"The lyric, 'Our audience is your clientele' — for me, it had a broader spectrum of meaning. Music is a sacred art. It's a form of communication that predates language almost certainly and is part of every civilization," MacKaye explains. "We wanted to get music out of the same old places. The Metro, the Flood Zone — after awhile you kind of knew the scene there, right? We wanted interesting rooms. It's not a bellyache about bars, it's an idea that music should be presented anywhere."
MacKaye recalls seeing musician Jonathan Richman, another former rocker who's long since gone quiet, when he brought his own PA system to the 9:30 Club. "In Holland we played and he followed us," MacKaye says. "When he said he 'didn't want to make music that would hurt a baby's ears,' I thought that was really radical. I don't know him, but his creative navigation inspired me to think of ways Amy and I could do things."
Once a screaming young skinhead in a sea of writhing, sweaty bodies, MacKaye has grown older but not exactly mellowed. The Evens' new album "The Odds" continues to rock with aggressive, pointed rhythms and politically-minded lyrics, though the volume is controlled and the dynamics more nuanced. Get MacKaye started on new changes in promotion, such as Facebook ads, and you can sense the old punk rising.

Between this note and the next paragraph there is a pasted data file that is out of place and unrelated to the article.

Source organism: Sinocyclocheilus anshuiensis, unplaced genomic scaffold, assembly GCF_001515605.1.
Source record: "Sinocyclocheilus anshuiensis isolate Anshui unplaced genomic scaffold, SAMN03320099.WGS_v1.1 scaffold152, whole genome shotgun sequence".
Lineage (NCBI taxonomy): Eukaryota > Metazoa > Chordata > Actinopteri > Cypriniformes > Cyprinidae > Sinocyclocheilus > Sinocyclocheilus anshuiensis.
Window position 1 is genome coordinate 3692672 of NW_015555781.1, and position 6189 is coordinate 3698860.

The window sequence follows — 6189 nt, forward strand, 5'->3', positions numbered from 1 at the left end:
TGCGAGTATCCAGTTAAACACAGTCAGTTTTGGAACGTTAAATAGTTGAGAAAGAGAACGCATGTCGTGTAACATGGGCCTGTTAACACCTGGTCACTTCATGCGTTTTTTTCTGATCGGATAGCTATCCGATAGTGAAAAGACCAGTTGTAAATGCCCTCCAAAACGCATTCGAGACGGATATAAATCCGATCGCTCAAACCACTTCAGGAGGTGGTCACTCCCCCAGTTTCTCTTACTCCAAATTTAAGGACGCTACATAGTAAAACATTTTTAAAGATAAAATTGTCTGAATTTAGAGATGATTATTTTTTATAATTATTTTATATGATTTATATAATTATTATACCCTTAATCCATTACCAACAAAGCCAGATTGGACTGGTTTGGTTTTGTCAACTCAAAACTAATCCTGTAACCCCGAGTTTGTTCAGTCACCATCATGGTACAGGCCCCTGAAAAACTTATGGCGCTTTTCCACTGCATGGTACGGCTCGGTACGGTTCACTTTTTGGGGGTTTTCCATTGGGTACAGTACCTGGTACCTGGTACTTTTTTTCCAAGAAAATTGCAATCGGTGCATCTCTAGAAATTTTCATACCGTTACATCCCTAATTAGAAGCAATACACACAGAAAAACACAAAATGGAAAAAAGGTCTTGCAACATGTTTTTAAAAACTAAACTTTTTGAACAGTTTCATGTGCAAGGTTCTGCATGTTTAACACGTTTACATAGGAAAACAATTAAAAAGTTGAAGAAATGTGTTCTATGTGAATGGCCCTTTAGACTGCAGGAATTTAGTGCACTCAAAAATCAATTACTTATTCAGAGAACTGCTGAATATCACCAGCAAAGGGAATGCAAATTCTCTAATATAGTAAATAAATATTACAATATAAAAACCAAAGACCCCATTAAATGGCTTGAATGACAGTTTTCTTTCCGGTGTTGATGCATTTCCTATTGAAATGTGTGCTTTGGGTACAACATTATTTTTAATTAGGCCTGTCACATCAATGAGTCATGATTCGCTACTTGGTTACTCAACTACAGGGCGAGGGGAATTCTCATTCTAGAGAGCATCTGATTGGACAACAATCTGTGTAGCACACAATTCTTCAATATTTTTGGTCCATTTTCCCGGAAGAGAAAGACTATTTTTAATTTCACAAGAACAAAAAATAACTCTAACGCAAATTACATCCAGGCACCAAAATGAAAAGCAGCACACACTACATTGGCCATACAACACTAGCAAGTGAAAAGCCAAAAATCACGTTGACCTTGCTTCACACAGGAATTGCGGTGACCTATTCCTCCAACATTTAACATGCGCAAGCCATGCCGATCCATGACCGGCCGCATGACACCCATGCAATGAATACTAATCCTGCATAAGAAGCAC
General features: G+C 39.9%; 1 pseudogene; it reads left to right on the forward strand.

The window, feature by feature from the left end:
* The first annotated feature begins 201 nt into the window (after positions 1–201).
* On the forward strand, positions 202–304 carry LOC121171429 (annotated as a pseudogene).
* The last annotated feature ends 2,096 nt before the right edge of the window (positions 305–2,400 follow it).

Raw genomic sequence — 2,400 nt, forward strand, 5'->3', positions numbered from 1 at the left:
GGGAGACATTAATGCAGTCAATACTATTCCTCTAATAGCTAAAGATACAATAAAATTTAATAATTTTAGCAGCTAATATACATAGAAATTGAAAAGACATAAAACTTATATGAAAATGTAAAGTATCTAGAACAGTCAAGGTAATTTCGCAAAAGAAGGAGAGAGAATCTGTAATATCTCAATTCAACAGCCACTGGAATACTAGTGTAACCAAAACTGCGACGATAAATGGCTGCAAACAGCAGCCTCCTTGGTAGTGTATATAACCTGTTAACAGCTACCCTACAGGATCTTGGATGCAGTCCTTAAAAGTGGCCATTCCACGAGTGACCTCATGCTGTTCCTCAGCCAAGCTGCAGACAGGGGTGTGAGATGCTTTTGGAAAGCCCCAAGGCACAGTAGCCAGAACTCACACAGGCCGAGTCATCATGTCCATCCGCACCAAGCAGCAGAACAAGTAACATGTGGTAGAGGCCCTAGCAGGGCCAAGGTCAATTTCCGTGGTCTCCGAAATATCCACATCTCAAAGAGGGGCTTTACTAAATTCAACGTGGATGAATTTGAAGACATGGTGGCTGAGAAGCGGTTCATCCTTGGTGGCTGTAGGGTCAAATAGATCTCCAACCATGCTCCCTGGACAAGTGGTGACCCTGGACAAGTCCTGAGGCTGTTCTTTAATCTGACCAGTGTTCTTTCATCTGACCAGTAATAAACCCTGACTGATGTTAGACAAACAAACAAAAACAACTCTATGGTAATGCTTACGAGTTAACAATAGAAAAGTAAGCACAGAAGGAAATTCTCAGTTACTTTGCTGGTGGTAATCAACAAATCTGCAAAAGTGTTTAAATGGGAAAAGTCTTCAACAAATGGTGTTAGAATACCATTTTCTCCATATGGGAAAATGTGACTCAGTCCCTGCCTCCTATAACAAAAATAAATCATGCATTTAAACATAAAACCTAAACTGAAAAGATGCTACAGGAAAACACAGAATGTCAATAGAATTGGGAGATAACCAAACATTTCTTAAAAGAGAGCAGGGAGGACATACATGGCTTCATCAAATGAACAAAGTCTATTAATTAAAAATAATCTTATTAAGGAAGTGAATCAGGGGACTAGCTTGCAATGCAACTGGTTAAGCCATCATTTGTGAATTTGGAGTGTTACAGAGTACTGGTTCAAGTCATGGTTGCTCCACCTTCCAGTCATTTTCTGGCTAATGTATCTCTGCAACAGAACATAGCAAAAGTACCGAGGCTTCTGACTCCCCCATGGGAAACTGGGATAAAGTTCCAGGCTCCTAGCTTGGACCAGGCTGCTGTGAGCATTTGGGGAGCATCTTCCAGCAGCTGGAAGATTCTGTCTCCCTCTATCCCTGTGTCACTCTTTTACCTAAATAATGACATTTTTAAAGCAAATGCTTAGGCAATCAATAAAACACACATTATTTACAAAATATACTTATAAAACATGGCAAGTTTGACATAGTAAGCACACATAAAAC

"The computer and Internet have given people the sense that they're always missing something. They're always posting, 'Look what you're missing,' but they're missing it too! It's like some kind of weird, experiential materialism," he says. "The fact that it's so ubiquitous seems like our society is under a serious attack of delusion. It's all just distractions ultimately, while our employees are murdering people in other parts of the world. You can be stoned on religion, pot, technology — or whatever — but you're not thinking about people killing other people, not for nation's sake but for business, and we're paying them to do it."